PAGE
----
Dr Alice Mills

MscEcon , PhD

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Senior Lecturer


After studying for my PhD at Cardiff University, I became a Lecturer in Criminology and a Research Fellow at the University of Southampton, UK. I was appointed as a Lecturer in Criminology at the University of Auckland in 2011

Research | Current

  • Housing for people leaving prison and its relationship with recidivism
  • Non-governmental organisations (NGOs) and criminal justice
  • Prisoner reintegration and prisoners' families
  • Specialist and problem-solving courts 
  • Housing for vulnerable populations

My current research examines the potential relationship between stable housing and re-offending amongst people leaving prison. This is a three-year project which is funded by the prestigious Royal Society of New Zealand Marsden Fund.

My previous research has examined the role of third sector organisations or non-governmental organisations (NGOs)  in criminal justice in New Zealand. I have already completed a two-year project on the role of the third sector in criminal justice in the UK (with Dr Rosie Meek (Royal Holloway London) and Dr Dina Gojkovic (University of Southampton)), as part of the Third Sector Research Centre, funded by the Economic and Social Research Council.
Along with Dr Anthea Hucklesby (University of Leeds) and Dr Mary Corcoran (Keele University), I established an ESRC-funded seminar series on the Third Sector in Criminal Justice. The series ran from Feb 2011 to June 2012. Further details of the seminars can be found here: 
My research interests also encompass various aspects of prisons and imprisonment, particularly mental health and coping in prison. My previous research in this area includes the National Evaluation of Prison Mental Health In-Reach Services in England and Wales and a pilot study examining prisoners’ satisfaction and adherence with antipsychotic medication. I have recently published an edited collection, Mental Health in Prisons: Critical Perspectives on Treatment and Confinement, with Dr Kathleen Kendall (University of Southampton, UK).

I have also been involved in research and consultancy on prisoner reintegration and the role of prisoners’ families in encouraging desistance from crime, including the Social Exclusion Unit’s report into Reducing Re-Offending by Ex-Prisoners.

I would be interested in supervising research students in any of the following areas: Prisons and imprisonment, non-governmental organisations and provision of public services, therapeutic jurisprudence and problem solving courts, mental health in prisons, gender, crime and criminal justice, reintegration and desistance from crime,housing and marginalised populations, the role and importance of prisoners’ family relationships, and qualitative and mixed methods research.

Teaching | Current

CRIM 301 Issues in Criminal Justice

CRIM 303 Gender, Crime and Justice



Winner of Campbell Adamson Memorial Prize for best conference paper at the Voluntary Sector Studies Network/National Council for Voluntary Organisations Annual Research Conference, University of Leeds, 6-7th September 2010 for Mills, A., Meek, R. and Gojkovic, D.Exploring the Relationship between the Voluntary Sector and the State in Criminal Justice.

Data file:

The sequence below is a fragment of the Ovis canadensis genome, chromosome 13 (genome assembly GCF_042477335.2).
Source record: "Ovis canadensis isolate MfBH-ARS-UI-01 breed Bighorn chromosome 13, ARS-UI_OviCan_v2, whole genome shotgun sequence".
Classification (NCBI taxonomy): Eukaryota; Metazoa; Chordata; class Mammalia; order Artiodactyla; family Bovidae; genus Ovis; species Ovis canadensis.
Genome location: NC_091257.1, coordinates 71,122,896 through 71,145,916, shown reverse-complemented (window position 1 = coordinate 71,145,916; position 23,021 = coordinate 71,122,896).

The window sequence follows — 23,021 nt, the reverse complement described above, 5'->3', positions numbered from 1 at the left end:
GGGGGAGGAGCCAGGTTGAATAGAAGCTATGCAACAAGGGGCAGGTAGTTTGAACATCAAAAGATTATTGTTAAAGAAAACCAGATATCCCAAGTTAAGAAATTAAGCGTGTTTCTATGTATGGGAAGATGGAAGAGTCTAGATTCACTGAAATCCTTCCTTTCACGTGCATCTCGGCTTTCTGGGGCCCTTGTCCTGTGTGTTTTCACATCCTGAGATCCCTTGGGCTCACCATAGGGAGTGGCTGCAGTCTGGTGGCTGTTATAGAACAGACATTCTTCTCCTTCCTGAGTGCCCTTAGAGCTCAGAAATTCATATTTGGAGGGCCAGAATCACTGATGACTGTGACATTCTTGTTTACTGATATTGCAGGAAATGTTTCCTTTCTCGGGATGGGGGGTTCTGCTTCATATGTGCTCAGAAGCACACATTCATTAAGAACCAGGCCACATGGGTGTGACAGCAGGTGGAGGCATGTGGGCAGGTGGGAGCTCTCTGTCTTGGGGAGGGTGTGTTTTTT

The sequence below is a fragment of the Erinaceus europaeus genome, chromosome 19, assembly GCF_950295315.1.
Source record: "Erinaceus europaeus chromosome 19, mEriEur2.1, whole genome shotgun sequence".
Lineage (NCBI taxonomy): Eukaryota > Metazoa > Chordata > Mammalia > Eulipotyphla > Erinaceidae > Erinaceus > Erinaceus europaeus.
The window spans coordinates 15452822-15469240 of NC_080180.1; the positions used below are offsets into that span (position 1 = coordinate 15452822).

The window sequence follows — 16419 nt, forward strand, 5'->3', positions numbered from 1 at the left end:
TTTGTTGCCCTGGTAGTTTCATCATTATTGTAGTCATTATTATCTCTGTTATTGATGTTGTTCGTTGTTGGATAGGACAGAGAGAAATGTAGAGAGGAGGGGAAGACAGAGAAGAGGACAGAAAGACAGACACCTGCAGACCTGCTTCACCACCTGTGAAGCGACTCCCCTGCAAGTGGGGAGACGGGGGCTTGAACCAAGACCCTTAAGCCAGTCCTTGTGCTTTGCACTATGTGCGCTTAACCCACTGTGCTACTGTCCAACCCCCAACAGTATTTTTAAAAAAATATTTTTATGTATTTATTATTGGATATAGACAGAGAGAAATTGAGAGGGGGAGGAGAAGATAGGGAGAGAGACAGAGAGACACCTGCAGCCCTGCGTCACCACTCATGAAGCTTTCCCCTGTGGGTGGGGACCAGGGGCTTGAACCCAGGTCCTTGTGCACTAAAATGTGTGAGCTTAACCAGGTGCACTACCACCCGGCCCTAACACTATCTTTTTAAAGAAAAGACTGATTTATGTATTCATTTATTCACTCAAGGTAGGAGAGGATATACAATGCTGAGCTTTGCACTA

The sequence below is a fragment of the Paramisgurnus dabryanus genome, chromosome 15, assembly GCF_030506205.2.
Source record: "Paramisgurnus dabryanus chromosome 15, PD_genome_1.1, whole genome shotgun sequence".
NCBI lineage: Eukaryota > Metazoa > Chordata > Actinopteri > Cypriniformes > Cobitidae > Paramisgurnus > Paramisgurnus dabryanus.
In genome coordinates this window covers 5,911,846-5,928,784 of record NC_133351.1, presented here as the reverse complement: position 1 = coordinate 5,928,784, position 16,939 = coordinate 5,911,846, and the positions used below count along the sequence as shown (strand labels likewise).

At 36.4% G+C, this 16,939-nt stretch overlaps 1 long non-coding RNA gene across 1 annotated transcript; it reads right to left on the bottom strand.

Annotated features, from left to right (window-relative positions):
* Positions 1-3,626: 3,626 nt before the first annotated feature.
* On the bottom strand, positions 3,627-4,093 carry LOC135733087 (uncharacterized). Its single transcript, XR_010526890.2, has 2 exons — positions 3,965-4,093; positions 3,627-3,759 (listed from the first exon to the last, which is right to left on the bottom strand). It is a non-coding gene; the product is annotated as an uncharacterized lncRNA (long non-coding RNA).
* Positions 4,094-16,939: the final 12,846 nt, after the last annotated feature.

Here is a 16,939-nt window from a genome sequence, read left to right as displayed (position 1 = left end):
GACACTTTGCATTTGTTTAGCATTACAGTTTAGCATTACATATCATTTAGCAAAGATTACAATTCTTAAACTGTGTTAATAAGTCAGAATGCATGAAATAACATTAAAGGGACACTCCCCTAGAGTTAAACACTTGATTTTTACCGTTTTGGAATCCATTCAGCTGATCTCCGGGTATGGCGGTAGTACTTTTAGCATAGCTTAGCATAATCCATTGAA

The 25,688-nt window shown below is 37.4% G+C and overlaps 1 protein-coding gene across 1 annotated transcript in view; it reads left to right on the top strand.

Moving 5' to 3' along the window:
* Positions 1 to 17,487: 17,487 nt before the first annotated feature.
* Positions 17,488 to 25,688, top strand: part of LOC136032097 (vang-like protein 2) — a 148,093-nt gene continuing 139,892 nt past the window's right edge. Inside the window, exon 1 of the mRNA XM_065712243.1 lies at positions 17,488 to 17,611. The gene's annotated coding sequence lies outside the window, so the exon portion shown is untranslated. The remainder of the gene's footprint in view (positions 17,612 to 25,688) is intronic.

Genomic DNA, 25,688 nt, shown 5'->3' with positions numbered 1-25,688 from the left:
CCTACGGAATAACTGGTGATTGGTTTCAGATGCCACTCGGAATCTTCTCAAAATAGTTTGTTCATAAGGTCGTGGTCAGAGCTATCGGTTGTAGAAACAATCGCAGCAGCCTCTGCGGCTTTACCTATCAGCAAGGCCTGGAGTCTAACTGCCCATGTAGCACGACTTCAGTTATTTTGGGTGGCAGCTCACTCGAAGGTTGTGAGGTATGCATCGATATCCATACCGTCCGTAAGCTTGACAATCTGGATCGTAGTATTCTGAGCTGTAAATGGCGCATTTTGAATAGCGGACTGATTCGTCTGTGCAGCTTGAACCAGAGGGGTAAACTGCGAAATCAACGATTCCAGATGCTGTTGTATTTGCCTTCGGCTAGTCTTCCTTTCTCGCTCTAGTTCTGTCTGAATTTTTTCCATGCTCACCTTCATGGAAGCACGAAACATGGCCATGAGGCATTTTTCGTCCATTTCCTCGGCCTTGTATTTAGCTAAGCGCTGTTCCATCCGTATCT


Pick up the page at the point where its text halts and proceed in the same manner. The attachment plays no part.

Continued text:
Faculty Ethics Advisor

Postgraduate Advisor for Gender Studies

Committees/Professional groups/Services

Member - University of Auckland Human Participants Ethics Committee

Selected publications and creative works (Research Outputs)

As of 29 October 2020 there will be no automatic updating of 'selected publications and creative works' from Research Outputs. Please continue to keep your Research Outputs profile up to date.
  • Helminen, M., & Mills, A. (2019). Exploring Autonomy in the Finnish and New Zealand Penal Voluntary Sectors: The Relevance of Marketisation and Criminal Justice Policy Environments in Two Penal Voluntary Sector Organisations. Howard Journal of Crime and Justice, 58 (3), 404-429. 10.1111/hojo.12319
  • Mills, A., & Kendall, K. (2018). Mental Health in Prisons Critical Perspectives on Treatment and Confinement. Palgrave Macmillan.
  • Mills, A., & Kendall, K. (2018). Care Versus Custody: Challenges in the Provision of Prison Mental Healthcare. In A. Mills, K. Kendall (Eds.) Mental Health in Prisons: Critical Perspectives on Treatment and Confinement (pp. 105-129). Basingstoke: Palgrave Macmillan. 10.1007/978-3-319-94090-8_5
  • Mills, A., & Thom, K. (2018). Family Violence Courts in New Zealand: 'Therapeutic' for Whom?. International Journal of Therapeutic Justice, 1, 49-80. Related URL.
  • Black, S. A., Kidd, J., Thom, K., Mills, A., McIntosh, T., & Quince, K. (2017). Researching Ngā Kōti Rangatahi - Youth Courts on Marae: Koia te Hangaitanga: That’s the right way?. The Ethnographic Edge, 1 (1), 33-45. 10.14663/tee.v1i1.18
    Other University of Auckland co-authors: Stella Black, Jacquie Kidd, Tracey McIntosh
  • Mills, A. (2017). The privatisation of criminal justice. In A. Deckert, R. Sarre (Eds.) The Palgrave handbook of Australian and New Zealand criminology, crime and justice (pp. 467-481). Cham, Switzerland: Palgrave Macmillan.
  • Mills, A., & Kendall, K. (2016). Mental health in prisons. In Y. Jewkes, B. Crewe, J. Bennett (Eds.) Handbook on prisons. Abingdon, Oxon, UK: Routledge.
  • Mills, A., & Meek, R. (2016). Voluntary work in prisons: Providing services in the penal environment. In A. Hucklesby, M. Corcoran (Eds.) The voluntary sector and criminal justice (pp. 143-169). London, UK: Palgrave MacMillan. 10.1057/9781137370679_7


Contact details

Primary office location

58 SYMONDS ST - Bldg 435
Level 6, Room 620
New Zealand

Web links